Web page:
Achilles tendinitis is inflammation of the Achilles tendon, the fibrous tissue that connects the heel to the calf muscles. This condition is often caused by irritation of the tendon and typically affects those who play sports. However, older individuals who suffer from arthritis may also be affected. Achilles tendinitis is typically the first stage of an Achilles tendon injury and should be treated right away. Without treatment, the tendon can tear or rupture, which may require surgery.
Tight or fatigued calf muscles, which transfer the burden of running to the Achilles. This can be due to poor stretching, rapidly increasing distance, or over-training excessive hill running or speed work, both of which stress the Achilles more than other types of running. Inflexible running shoes, which, in some cases, may force the Achilles to twist. Runners who overpronate (feet rotate too far inward on impact) are most susceptible to Achilles tendinitis.
The pain associated with Achilles tendonitis can come on gradually or be caused by some type of leg or foot trauma. The pain can be a shooting, burning, or a dull ache. You can experience the pain at either the insertion point on the back of the heel or upwards on the Achilles tendon within a few inches. Swelling is also common along the area with the pain. The onset of discomfort at the insertion can cause a bump to occur called a Haglund's deformities or Pump bump. This can be inflammation in the bursa sac that surrounds the insertion of the Achilles tendon, scar tissue from continuous tares of the tendon, or even some calcium buildup. In this situation the wearing of closed back shoes could irritate the bump. In the event of a rupture, which is rare, the foot will not be able to go through the final stage of push off causing instability. Finally, you may experience discomfort, even cramping in the calf muscle.
Physicians usually pinch your Achilles tendon with their fingers to test for swelling and pain. If the tendon itself is inflamed, your physician may be able to feel warmth and swelling around the tissue, or, in chronic cases, lumps of scar tissue. You will probably be asked to walk around the exam room so your physician can examine your stride. To check for complete rupture of the tendon, your physician may perform the Thompson test. Your physician squeezes your calf; if your Achilles is not torn, the foot pain evaluation (http://divergentboss649.over-blog.com/) will point downward. If your Achilles is torn, the foot will remain in the same position. Should your physician require a closer look, these imaging tests may be performed. X-rays taken from different angles may be used to rule out other problems, such as ankle fractures. MRI (magnetic resonance imaging) uses magnetic waves to create pictures of your ankle that let physicians more clearly look at the tendons surrounding your ankle joint.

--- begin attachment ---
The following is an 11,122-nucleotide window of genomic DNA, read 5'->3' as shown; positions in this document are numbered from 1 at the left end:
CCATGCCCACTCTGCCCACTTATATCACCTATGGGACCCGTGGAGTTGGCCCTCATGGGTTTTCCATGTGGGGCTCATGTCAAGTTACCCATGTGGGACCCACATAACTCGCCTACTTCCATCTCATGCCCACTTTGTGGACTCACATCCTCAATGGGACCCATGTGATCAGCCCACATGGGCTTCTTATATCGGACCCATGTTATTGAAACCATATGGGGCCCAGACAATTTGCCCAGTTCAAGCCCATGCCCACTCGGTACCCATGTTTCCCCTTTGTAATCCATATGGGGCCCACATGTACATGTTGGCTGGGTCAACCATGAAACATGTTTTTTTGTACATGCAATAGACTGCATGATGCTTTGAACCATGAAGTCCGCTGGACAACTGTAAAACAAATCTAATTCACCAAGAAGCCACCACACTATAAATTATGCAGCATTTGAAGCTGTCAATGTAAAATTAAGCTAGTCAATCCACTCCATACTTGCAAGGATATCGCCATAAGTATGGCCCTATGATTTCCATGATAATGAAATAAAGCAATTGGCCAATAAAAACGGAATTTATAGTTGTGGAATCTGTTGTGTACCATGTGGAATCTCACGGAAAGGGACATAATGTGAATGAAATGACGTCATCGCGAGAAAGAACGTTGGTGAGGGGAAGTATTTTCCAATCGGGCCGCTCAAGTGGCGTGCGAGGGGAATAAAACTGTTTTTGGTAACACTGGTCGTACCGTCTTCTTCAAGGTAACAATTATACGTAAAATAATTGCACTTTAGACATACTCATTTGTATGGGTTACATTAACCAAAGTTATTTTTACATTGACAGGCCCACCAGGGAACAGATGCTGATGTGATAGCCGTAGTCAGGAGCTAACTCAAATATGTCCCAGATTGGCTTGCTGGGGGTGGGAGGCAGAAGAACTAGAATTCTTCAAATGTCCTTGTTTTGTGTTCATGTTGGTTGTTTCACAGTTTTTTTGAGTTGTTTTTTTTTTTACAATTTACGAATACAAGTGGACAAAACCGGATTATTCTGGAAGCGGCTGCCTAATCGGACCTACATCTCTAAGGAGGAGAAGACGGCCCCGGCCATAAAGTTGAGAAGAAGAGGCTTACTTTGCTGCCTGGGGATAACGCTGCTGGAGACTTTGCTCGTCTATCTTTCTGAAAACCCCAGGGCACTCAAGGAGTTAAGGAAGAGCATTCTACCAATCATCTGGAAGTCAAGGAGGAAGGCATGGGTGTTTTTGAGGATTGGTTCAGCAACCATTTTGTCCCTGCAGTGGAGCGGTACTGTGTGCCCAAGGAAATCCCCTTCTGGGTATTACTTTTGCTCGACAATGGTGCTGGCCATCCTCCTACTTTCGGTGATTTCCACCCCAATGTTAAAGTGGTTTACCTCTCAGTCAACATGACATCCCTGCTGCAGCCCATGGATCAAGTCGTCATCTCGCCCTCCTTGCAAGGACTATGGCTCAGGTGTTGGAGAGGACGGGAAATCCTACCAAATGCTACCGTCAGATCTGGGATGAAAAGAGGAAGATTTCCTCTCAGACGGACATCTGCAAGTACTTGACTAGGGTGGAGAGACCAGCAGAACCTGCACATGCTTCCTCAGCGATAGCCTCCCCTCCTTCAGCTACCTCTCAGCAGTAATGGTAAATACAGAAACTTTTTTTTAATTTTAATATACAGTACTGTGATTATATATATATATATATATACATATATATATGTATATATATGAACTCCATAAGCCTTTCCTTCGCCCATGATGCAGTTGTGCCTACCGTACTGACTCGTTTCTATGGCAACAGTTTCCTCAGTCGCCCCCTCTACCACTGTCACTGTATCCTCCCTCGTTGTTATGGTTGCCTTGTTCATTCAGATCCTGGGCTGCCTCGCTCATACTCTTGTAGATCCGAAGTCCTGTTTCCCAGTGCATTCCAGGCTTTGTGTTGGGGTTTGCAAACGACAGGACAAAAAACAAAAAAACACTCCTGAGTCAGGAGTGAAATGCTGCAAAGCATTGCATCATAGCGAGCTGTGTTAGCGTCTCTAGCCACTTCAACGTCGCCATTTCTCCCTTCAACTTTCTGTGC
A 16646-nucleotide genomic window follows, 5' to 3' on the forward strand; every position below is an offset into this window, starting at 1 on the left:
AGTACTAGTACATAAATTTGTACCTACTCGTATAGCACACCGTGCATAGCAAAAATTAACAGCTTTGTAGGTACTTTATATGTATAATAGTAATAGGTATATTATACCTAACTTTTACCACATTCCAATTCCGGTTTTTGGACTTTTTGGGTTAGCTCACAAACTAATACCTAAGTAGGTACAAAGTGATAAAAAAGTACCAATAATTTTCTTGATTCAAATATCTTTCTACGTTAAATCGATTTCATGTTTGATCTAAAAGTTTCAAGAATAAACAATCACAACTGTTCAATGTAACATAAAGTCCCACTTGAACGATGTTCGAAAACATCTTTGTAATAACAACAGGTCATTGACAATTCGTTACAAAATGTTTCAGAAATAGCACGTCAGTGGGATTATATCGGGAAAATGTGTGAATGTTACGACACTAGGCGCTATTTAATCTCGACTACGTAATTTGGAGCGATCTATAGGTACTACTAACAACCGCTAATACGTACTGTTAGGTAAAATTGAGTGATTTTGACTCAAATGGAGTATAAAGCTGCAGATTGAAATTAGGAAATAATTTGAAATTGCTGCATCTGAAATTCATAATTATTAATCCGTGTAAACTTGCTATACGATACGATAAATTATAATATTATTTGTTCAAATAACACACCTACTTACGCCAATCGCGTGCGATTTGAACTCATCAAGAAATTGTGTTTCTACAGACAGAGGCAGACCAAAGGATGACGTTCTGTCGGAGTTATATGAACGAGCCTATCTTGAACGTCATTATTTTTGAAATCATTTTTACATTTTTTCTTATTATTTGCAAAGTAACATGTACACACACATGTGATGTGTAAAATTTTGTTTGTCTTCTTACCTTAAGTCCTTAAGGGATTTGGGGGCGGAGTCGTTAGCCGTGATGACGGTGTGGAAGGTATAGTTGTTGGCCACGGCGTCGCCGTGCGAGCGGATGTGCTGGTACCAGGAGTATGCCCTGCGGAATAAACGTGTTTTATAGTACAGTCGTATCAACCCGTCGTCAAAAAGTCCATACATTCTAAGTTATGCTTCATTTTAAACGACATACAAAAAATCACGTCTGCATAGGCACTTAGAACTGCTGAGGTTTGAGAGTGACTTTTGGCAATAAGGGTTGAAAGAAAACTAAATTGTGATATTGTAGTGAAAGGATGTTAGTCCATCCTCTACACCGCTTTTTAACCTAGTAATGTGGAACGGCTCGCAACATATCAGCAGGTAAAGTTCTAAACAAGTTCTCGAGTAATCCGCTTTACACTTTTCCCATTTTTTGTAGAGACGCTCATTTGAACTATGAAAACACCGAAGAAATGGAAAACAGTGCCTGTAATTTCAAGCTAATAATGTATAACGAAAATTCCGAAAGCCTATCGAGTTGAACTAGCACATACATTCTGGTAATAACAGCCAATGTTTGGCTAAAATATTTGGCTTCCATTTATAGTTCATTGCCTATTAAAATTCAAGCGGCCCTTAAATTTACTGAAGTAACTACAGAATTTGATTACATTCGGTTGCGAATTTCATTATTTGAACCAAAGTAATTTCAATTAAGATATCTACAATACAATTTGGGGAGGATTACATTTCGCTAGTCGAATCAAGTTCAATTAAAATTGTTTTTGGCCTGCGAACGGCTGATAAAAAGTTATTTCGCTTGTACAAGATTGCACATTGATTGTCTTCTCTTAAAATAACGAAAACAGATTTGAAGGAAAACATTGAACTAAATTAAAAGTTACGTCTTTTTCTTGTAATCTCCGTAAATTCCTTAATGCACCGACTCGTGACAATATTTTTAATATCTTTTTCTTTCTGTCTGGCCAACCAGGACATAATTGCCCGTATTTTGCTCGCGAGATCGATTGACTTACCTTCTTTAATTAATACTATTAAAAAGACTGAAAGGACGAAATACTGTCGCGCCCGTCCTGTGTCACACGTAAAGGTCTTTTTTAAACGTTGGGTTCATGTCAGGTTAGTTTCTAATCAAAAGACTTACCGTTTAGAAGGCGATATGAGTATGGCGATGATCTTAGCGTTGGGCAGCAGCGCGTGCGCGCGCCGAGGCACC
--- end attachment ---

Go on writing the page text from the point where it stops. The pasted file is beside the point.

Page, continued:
In addition to stretching, using a foam roller and getting regular masغير مجاز مي باشدe to keep the joint mobile can help prevent any problems from starting. If you start to feel inflammation in your tendon or have Achilles tendinitis once, it isn?t necessarily the end of the world. Let it rest and recover, which can sometimes take as long as four to six weeks if you waited until the pain was acute. The real problem is if Achilles tendinitis becomes an ongoing injury. If it keeps recurring, then it?s time for the perpetually injured to examine what they?re doing to cause the problem.
If non-surgical treatment fails to cure the condition then surgery can be considered. This is more likely to be the case if the pain has been present for six months or more. The nature of the surgery depends if you have insertional, or non-insertional disease. In non-insertional tendonosis the damaged tendon is thinned and cleaned. The damage is then repaired. If there is extensive damage one of the tendons which moves your big toe (the flexor hallucis longus) may be used to reinforce the damaged Achilles tendon. In insertional tendonosis there is often rubbing of the tendon by a prominent part of the heel bone. This bone is removed. In removing the bone the attachment of the tendon to the bone may be weakened. In these cases the attachment of the tendon to the bone may need to be reinforced with sutures and bone anchors.
If you're just getting started with your training, be sure to stretch after running, and start slowly, increasing your mileage by no more than 10% per week. Strengthen your calf muscles with exercises such as toe raises. Work low-impact cross-training activities, such as cycling and swimming, into your training.
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